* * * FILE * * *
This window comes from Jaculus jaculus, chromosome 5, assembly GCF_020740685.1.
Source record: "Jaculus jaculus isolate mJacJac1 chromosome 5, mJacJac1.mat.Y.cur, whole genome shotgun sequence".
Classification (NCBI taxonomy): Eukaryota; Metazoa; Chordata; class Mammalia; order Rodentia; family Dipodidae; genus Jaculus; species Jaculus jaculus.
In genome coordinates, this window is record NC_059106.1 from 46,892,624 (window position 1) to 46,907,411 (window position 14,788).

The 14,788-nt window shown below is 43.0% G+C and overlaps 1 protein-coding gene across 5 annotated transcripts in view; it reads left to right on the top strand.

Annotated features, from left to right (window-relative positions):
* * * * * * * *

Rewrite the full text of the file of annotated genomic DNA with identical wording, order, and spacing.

This window comes from Jaculus jaculus, chromosome 5, assembly GCF_020740685.1.
Source record: "Jaculus jaculus isolate mJacJac1 chromosome 5, mJacJac1.mat.Y.cur, whole genome shotgun sequence".
Classification (NCBI taxonomy): Eukaryota; Metazoa; Chordata; class Mammalia; order Rodentia; family Dipodidae; genus Jaculus; species Jaculus jaculus.
In genome coordinates, this window is record NC_059106.1 from 46,892,624 (window position 1) to 46,907,411 (window position 14,788).

The 14,788-nt window shown below is 43.0% G+C and overlaps 1 protein-coding gene across 5 annotated transcripts in view; it reads left to right on the top strand.

Annotated features, from left to right (window-relative positions):